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Survivor found in Italy ship crash, eight feared dead

Rescue workers inspect the scene near a damaged control tower (centre) in the port of Genoa, on May 8, 2013
Rescue workers inspect the scene near a damaged control tower (centre) in the port of Genoa, on May 8, 2013. Eight people were feared dead after a container ship lost control in the night and smashed into a control tower in Italy's busiest port in Genoa w

Eight people were feared dead after a container ship lost control in the night and smashed into a control tower in Italy's busiest port in Genoa where rescue workers plucked a badly injured survivor from the ruins on Wednesday.

The 50-metre (164-foot) high glass-topped tower was destroyed when the ship ploughed into the dock. Some people were thrown into the cold water, while others were trapped in a lift which plunged into the sea, Italy's fire brigade said.

A 50-year-old man was pulled alive from the rubble 12 hours after the accident and rushed to hospital while seven bodies were recovered -- several by rescue divers from the water, the police said.

Italy shipping accident
Graphic showing Genoa in Italy where a container ship smashed into a port control tower on Wednesday, killing at least three people.

One person is still believed to be missing.

The 'Jolly Nero' was following protocol by navigating towards the control tower and should have then turned into the open sea to its next port of call, Naples, but it instead hit the shore.

The crash revived painful memories in Italy of the Costa Concordia cruise ship tragedy last year in which 32 people were killed when the luxury liner crashed into an island in Tuscany.

The Costa Concordia had been performing a risky "salute" manoeuvre close to the island of Giglio and six people face charges of manslaughter including the captain, Francesco Schettino.

Members of the coast guard patrol the port of Genoa early on May 8, 2013
Members of the coast guard patrol the port of Genoa early on May 8, 2013.

Initial reports suggested the 'Jolly Nero', built in 1976, had suffered a mechanical failure.

"We do not know much about what caused it. It is so unexpected that it is inexplicable. It was a routine manoeuvre," Daniele Bo, spokesman for the ship's owner Ignazio Messina & Co, told AFP.

"There were industrial vehicles and a trailer truck on board, as well as several containers. It was a mixed cargo," he said.

Rescue workers inspect a damaged control tower in the port of Genoa on May 8, 2013
Rescue workers inspect a damaged control tower in the port of Genoa on May 8, 2013. The 50-metre (164-foot) high glass-topped tower was destroyed when a ship ploughed into the dock.

Prosecutors opened an investigation into the crash and the ship was sequestered by police, while the captain detained for questioning.

Prosecutor Michele Di Lecce was quoted by Italian media as saying that one possibility investigators were looking into was that engine failure steered the ship off its course although he stressed that the inquiry had only just begun.

The tower crushed two adjacent three-storey office buildings in the port -- which sees 6,600 ships transit through each year, carrying a total of more than 50 million tons of cargo.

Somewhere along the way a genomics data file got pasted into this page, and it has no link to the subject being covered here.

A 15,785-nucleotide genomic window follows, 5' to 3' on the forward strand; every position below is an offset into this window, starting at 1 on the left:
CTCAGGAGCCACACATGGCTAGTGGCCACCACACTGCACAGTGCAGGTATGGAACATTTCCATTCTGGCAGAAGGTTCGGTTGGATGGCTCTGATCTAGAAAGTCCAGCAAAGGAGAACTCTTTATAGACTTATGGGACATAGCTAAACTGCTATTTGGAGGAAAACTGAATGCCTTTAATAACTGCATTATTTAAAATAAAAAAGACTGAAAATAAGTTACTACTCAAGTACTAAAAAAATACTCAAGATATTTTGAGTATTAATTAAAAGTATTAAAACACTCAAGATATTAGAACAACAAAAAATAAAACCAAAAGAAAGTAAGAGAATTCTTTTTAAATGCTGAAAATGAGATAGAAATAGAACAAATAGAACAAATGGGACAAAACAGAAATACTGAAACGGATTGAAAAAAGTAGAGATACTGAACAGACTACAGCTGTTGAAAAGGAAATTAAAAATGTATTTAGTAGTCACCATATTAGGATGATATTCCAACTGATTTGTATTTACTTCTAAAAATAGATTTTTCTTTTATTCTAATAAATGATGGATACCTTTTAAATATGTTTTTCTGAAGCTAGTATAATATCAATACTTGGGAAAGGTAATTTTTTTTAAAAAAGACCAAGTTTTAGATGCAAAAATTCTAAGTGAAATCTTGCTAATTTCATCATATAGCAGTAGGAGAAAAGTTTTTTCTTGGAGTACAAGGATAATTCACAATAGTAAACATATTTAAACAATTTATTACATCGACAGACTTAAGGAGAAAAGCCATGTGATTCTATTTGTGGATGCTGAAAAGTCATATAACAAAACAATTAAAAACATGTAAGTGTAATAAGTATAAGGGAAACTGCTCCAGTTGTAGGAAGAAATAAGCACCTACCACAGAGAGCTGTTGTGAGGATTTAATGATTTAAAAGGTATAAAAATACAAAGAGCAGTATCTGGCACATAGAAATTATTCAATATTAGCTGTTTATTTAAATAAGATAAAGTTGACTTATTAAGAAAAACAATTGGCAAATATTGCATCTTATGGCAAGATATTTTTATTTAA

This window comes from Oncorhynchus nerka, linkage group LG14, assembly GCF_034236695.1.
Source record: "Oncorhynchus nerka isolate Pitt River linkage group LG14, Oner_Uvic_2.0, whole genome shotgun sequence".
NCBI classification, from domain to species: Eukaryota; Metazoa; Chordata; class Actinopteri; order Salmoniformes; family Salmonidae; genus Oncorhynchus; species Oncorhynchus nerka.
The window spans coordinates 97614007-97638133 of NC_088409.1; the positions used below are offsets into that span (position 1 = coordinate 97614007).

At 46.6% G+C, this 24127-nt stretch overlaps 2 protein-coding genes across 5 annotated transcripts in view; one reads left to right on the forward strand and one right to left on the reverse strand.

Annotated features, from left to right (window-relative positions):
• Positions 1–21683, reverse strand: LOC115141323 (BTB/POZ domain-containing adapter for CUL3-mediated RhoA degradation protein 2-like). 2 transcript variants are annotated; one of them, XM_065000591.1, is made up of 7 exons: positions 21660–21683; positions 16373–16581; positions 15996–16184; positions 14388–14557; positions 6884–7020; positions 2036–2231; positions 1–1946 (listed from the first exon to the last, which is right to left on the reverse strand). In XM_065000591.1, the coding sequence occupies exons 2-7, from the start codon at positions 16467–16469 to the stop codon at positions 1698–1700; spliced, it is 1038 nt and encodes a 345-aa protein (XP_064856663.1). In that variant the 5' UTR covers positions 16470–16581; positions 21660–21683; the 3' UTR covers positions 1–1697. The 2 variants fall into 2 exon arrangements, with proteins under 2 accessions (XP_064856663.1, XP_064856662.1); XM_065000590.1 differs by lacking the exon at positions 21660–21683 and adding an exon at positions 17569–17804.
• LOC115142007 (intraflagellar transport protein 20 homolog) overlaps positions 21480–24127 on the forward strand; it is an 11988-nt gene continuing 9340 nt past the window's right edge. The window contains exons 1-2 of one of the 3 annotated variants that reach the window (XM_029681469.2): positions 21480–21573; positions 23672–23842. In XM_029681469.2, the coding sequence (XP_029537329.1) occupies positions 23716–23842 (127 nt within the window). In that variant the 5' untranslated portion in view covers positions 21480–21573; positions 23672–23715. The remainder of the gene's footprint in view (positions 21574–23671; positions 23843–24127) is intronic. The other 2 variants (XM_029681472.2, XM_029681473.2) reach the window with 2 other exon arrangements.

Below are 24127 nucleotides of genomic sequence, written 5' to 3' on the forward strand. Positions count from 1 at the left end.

Claudio Burlando, governor of the local Liguria region in northwest Italy, told news channel Sky Tg 24: "The ship was being steered by an on-board pilot and two tug boats, one in front and one behind. It was a manoeuvre done hundreds of times."

Luigi Merlo, head of Genoa's port authority, said: "Weather conditions were perfect, there was no wind, there were no other ships on the move."

Rescue workers inspect a damaged control tower in the port of Genoa on May 8, 2013
Rescue workers inspect a damaged control tower in the port of Genoa on May 8, 2013.

One of the pilots was quoted by Genoa local daily Il Secolo XIX: "Two engines seem to have failed and we lost control of the ship."

The Italian ship, which was relatively undamaged, is almost 200 metres (655 feet) long, 30 metres wide, and has a gross tonnage of over 40,500.

The ship's owner, Stefano Messina, choked back tears as he told journalists at the scene of the crash: "We are all utterly shocked. Nothing like this has ever happened before, we are desperate."

Rescue divers were still searching the inky waters around the port. Others were using dogs trained to find people in earthquake zones to see if survivors were trapped under the rubble.

Italian President Giorgio Napolitano expressed his "solidarity with the families of the victims."

The accident happened during a shift change at the vast tower, which bent over by 45 degrees before collapsing and crushing the neighbouring buildings, leaving only an emergency staircase standing.

"I heard a terrible din and rushed out of my cabin," Roberto, the port's night watch, told La Repubblica newspaper. "It was an incredible sight: the control tower was leaning perilously."

Genoa mayor Marco Doria said Italians were in mourning after this "very serious port accident which has struck an entire city".

Italy's transport minister Maurizio Lupi travelled to Genoa on Wednesday and was expected to report back to parliament in Rome on the accident later in the day.

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